. This fact makes quantum electrodynamics inconsistent beyond the perturbative expansions.
History
Arnold SommerfeldArnold Sommerfeld
Arnold Johannes Wilhelm Sommerfeld was a German theoretical physicist who pioneered developments in atomic and quantum physics, and also educated and groomed a large number of students for the new era of theoretical physics...
introduced the finestructure constant in 1916, as part of his theory of the relativistic
Special relativity
Special relativity is the physical theory of measurement in an inertial frame of reference proposed in 1905 by Albert Einstein in the paper "On the Electrodynamics of Moving Bodies".It generalizes Galileo's...
deviations of atom
Atom
The atom is a basic unit of matter that consists of a dense central nucleus surrounded by a cloud of negatively charged electrons. The atomic nucleus contains a mix of positively charged protons and electrically neutral neutrons...
ic spectral line
Spectral line
A spectral line is a dark or bright line in an otherwise uniform and continuous spectrum, resulting from a deficiency or excess of photons in a narrow frequency range, compared with the nearby frequencies. Types of line spectra :...
s from the predictions of the Bohr model
Bohr model
In atomic physics, the Bohr model, introduced by Niels Bohr in 1913, depicts the atom as a small, positively charged nucleus surrounded by electrons that travel in circular orbits around the nucleus—similar in structure to the solar system, but with electrostatic forces providing attraction,...
. The first physical interpretation of the finestructure constant α was as the ratio of the velocity of the electron in the first circular orbit of the relativistic Bohr atom to the speed of light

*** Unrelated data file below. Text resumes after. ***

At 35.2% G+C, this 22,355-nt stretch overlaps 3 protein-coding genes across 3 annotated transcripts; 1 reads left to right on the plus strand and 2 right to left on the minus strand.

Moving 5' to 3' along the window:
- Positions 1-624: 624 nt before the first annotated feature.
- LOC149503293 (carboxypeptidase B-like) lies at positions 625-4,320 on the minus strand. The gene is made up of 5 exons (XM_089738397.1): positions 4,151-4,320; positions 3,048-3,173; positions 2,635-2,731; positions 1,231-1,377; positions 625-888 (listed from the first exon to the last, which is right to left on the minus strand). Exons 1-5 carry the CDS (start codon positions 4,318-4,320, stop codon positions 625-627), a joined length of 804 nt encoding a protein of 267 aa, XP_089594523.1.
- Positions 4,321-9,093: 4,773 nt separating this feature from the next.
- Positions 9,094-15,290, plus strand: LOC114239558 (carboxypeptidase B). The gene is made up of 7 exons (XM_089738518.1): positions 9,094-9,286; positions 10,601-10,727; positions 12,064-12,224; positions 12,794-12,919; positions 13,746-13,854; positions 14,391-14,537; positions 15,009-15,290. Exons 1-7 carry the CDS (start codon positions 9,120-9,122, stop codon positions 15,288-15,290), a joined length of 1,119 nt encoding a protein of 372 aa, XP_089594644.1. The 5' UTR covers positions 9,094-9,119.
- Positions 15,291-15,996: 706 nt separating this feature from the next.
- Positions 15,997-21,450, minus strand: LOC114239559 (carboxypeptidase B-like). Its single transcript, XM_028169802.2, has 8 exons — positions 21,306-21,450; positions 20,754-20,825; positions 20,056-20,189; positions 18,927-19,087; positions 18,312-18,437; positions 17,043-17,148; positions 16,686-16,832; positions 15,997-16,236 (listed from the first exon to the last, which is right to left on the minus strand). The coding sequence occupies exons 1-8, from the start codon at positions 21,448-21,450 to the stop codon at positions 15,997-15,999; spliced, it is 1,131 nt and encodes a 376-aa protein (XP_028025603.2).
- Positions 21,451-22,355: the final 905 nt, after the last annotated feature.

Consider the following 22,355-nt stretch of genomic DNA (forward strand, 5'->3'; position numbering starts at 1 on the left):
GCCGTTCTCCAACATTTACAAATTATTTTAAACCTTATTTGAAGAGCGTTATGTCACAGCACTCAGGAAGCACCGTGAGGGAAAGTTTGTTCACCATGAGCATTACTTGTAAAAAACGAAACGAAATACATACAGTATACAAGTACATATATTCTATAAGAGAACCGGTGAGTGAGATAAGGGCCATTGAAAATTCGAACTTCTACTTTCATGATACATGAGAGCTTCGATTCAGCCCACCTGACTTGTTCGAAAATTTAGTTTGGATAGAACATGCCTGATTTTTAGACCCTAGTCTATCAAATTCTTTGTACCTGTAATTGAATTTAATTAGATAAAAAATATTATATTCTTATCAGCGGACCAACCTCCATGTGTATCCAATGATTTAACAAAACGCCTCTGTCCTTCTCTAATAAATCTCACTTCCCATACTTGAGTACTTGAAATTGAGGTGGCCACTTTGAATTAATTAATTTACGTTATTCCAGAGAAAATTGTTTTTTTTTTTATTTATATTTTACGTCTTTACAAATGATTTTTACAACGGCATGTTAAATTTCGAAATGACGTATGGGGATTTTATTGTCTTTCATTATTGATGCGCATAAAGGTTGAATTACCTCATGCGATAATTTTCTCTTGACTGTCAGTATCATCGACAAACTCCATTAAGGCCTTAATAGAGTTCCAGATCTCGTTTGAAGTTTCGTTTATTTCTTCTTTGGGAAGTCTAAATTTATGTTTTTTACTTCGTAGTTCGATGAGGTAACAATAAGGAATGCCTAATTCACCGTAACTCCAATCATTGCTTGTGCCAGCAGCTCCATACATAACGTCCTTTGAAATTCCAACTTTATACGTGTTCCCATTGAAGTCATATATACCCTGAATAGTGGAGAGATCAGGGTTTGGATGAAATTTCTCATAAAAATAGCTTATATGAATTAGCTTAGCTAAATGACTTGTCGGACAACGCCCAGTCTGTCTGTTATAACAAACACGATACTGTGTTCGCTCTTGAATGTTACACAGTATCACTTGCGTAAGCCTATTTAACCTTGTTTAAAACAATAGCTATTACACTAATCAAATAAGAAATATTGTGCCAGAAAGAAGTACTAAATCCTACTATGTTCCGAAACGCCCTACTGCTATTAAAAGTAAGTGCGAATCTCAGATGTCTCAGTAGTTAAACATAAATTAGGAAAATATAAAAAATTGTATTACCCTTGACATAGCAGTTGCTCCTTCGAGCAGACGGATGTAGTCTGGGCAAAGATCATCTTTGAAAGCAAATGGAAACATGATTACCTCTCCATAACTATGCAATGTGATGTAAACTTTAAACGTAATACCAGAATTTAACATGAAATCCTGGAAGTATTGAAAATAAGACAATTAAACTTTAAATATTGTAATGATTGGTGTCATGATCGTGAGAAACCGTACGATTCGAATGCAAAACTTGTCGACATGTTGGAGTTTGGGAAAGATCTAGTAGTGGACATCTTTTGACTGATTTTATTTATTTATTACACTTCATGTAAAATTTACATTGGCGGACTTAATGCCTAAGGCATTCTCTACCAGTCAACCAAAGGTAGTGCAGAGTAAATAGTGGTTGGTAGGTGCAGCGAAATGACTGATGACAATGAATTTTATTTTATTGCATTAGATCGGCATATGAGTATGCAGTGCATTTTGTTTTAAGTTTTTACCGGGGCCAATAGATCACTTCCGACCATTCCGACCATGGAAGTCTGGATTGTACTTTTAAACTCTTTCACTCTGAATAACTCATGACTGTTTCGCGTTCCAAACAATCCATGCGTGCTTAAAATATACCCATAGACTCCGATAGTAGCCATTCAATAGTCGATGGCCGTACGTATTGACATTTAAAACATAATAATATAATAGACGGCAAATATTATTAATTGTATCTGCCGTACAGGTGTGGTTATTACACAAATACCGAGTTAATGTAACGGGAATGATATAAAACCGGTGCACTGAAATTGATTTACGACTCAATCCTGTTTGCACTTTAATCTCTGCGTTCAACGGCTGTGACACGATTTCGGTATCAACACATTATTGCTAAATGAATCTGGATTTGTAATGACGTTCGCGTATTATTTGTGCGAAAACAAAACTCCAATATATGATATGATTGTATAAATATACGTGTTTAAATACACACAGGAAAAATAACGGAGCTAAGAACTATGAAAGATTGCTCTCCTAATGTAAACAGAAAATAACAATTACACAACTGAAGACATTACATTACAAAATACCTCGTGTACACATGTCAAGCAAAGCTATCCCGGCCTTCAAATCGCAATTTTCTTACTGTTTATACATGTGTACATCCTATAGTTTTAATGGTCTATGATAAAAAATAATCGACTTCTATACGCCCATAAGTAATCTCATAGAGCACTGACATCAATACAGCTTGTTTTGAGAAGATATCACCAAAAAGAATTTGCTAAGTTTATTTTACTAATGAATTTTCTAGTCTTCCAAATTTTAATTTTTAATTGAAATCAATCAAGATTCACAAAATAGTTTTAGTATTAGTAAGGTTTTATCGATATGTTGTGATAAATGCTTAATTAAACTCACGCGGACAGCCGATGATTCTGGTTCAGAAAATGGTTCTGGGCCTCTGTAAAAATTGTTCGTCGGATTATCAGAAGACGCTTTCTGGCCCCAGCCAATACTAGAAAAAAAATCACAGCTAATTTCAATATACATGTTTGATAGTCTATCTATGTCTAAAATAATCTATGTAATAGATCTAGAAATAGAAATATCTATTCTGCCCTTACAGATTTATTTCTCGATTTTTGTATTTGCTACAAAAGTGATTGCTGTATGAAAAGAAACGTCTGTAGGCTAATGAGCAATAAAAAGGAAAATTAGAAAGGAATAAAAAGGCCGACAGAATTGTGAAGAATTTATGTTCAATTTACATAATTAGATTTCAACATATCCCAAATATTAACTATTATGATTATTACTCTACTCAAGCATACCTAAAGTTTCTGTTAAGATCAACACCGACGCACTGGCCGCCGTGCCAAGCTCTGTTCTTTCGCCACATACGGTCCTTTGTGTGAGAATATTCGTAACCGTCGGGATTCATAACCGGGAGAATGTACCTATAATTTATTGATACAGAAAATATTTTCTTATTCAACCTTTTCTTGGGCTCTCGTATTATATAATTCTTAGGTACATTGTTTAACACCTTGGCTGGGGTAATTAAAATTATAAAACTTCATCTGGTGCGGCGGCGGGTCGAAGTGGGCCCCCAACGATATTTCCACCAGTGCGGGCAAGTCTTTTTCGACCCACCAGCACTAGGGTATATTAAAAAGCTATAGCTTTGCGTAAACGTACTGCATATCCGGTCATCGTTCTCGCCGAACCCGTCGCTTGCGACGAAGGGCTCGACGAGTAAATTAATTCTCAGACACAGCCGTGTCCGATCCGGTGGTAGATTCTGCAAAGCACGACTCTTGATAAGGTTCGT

Speed of light
The speed of light in vacuum, usually denoted by c, is a physical constant important in many areas of physics. Its value is 299,792,458 metres per second, a figure that is exact since the length of the metre is defined from this constant and the international standard for time...
in the vacuum. Equivalently, it was the quotient between the maximum angular momentum
Angular momentum
In physics, angular momentum, moment of momentum, or rotational momentum is a conserved vector quantity that can be used to describe the overall state of a physical system...
allowed by relativity for a closed orbit, and the minimum angular momentum allowed for it by quantum mechanics. It appears naturally in Sommerfeld's analysis, and determines the size of the splitting or finestructure
Fine structure
In atomic physics, the fine structure describes the splitting of the spectral lines of atoms due to first order relativistic corrections.The gross structure of line spectra is the line spectra predicted by nonrelativistic electrons with no spin. For a hydrogenic atom, the gross structure energy...